Understanding mid-century design.

Whether it’s due to the popularity of TV shows like Mad Men or just because we’re starting to appreciate the time and thoughtfulness that went into designs of the past, mid-century design has seen a huge resurgence in recent years and it’s wares are some of my personal favourites.

Mad-Men-Drapers-Office-9

Like fashion, interior design goes through trends that reference styles from eras gone by. One era that has been enjoying a serious resurgence over the last decade is Mid-Century Modern. Originating in the mid-20th century, this pared-back, sculptural interior design style is perfect for mixing and matching with contemporary items in your home.

Stem Dining Chair  1969 Australia Grant and Mary Featherston

What is Mid-Century Modern design?

While most people will be familiar with some classic furniture designs from this period, such as the Eames lounge chair or Arne Jacobsen’s ‘Egg’ chair, what actually characterises Mid-Century Modern design?

‘Form follows function’ was a popular design theory during the 20th century and the Mid-Century Modern movement embraced functionality. This brought together a mix of organic shapes, clean lines and minimal embellishments. Typical Mid-Century Modern features include:

  • sculptural, organic shapes
  • clean, pared-back and easy-to-use designs
  • simple fabrication from materials such as timber and steel.

Scandinavia, particularly Denmark and Sweden, was home to some of Mid-Century Modern’s most famous proponents, including Arne Jacobsen, Hans Wegner and Finn Juhl. In the United States, Ray and Charles Eames, George Nelson and Florence Knoll were among the leading lights.

After World War II, a Mid-Century Modern movement emerged in Australia. Designers such as Grant Featherston, Clement Meadmore and Lester Bunbury led the local movement, which was influenced by international design trends, new production techniques and materials, and the influx of European immigrants with traditions in furniture making.

The National Gallery of Victoria in Melbourne recently held an extensive retrospective of Australia’s Mid-Century Modern movement. The accompanying book, Mid-Century Modern: Australian Furniture Design, is a wonderful reference if you are interested in the design period.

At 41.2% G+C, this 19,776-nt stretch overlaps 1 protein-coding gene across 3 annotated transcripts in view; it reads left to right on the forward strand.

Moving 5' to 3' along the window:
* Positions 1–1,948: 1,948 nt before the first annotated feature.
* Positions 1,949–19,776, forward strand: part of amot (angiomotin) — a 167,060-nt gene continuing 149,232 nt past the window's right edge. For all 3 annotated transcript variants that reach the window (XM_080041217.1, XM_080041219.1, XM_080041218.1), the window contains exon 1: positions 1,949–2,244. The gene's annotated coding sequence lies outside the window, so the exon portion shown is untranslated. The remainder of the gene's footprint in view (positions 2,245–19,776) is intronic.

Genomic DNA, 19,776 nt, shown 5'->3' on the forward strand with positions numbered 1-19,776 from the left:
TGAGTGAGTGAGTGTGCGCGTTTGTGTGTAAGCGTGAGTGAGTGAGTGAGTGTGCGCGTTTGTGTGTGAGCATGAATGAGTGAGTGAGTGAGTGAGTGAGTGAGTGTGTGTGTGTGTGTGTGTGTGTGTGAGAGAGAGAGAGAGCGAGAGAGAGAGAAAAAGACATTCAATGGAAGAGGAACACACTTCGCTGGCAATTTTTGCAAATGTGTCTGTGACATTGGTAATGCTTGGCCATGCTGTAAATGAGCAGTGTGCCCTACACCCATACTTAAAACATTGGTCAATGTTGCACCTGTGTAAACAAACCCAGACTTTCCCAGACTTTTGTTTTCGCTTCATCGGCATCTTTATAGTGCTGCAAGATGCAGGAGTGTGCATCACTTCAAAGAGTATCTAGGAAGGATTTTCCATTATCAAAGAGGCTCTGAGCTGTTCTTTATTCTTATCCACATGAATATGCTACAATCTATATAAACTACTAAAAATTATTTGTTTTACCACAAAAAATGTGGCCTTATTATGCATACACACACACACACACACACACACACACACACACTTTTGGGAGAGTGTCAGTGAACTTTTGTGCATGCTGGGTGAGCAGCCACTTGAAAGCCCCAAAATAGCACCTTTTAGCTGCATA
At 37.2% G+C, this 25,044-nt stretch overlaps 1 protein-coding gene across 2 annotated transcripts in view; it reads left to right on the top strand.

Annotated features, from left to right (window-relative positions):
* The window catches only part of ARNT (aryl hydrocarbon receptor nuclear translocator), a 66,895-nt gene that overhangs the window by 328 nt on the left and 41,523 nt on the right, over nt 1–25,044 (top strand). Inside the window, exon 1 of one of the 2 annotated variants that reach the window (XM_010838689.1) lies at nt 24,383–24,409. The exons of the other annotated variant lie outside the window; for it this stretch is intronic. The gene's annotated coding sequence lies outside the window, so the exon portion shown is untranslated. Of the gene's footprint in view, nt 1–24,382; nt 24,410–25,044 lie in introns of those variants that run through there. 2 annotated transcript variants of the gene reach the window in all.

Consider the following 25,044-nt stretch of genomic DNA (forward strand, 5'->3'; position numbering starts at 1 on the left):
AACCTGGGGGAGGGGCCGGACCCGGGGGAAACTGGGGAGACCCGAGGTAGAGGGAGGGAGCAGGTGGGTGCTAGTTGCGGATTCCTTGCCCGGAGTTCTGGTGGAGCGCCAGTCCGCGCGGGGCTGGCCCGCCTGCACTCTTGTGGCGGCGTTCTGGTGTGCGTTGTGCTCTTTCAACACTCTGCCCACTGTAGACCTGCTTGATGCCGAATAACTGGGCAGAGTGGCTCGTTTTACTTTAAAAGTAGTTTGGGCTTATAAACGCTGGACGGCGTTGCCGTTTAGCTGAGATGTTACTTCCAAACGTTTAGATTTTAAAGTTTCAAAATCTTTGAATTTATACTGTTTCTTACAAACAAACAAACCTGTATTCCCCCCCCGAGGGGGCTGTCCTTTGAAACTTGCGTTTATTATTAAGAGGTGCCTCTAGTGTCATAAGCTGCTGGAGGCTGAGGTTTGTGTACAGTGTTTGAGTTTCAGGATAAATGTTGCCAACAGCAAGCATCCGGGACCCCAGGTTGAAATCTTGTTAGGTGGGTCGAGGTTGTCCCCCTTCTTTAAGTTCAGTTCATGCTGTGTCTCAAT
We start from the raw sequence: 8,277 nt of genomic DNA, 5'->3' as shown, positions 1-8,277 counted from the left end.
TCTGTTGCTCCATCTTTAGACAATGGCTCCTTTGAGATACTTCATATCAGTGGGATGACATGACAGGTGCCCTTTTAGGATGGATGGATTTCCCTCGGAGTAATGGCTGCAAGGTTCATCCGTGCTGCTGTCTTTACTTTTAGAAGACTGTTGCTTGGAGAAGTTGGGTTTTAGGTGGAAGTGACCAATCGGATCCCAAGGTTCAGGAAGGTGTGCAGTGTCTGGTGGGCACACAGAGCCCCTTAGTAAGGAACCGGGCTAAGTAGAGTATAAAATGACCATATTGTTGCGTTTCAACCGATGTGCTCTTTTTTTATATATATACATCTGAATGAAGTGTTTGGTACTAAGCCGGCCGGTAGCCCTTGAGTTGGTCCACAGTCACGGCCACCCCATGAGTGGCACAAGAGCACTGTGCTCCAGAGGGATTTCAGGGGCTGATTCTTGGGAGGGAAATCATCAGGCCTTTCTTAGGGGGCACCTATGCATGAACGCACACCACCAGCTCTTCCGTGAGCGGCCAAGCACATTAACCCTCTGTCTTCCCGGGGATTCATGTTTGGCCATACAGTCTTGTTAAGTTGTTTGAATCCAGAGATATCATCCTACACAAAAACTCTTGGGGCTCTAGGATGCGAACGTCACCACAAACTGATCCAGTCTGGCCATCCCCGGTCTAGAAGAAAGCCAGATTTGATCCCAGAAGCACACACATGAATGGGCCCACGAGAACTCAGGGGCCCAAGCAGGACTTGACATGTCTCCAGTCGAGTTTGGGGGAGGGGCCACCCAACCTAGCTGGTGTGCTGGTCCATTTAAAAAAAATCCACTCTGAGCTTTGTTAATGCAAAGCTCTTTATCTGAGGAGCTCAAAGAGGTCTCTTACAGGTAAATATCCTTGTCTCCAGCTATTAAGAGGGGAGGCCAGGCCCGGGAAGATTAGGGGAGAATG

Scape armchair 1960 Australia Grant Featherston

Where can I find it?

Many original pieces are still around and scouring auction houses, op shops, and retro, vintage and antique stores can lead to fantastic finds. However, competition is rife, so expect to pay high prices. Before you start shopping, use catalogues to research the Mid-Century Modern designers and identify pieces you’re interested in so that you know what to look for.

There are many Mid-Century Modern designs still in production today, including pieces by Fritz Hansen and the Eames brothers. KnollStudio and Herman Miller manufacture furniture to the same exacting standards, though owning a slice of design history can cost a pretty penny.

Snelling Line armchair 1946 Australia Douglas Snelling

How to get the look without the price tag?

Like all good design, Mid-Century Modern has been adopted by mass-market companies such as IKEA and Matt Blatt, so if you’re after the simple, organic lines of Mid-Century Modern without the price tag, head to your nearest outlet.

If replicas aren’t your cup of tea, you’re still in luck. Many brands and designers are embracing the clean lines, matte white and raw timber finishes, and minimally embellished styles of the period.

The best thing about Mid-Century Modern furniture is that it suits almost all interiors, no matter the style of architecture, and it can be paired with just about any other item in your design and decoration arsenal.

il_fullxfull.389043058_dv94

Thanks domain.com.au
Image credits:
  • Scape Chair1960 by Grant Featherston. Steel, plywood, cowhide, (other materials). Collection of Cameron and Alison Lyon, Melbourne. Courtesy of the National Gallery of Victoria, Melbourne.
  • Snelling Line armchair 1946 by Douglas Snelling. Australian hardwood, cotton, metal. Courtesy of the National Gallery of Victoria, Melbourne.
  • Stem Dining Chair 1969 by Grant Featherston. Polyethylene, thermoplastic, steel, foam rubber. Courtesy of the National Gallery of Victoria, Melbourne.
  • Mad Men - AMC TV.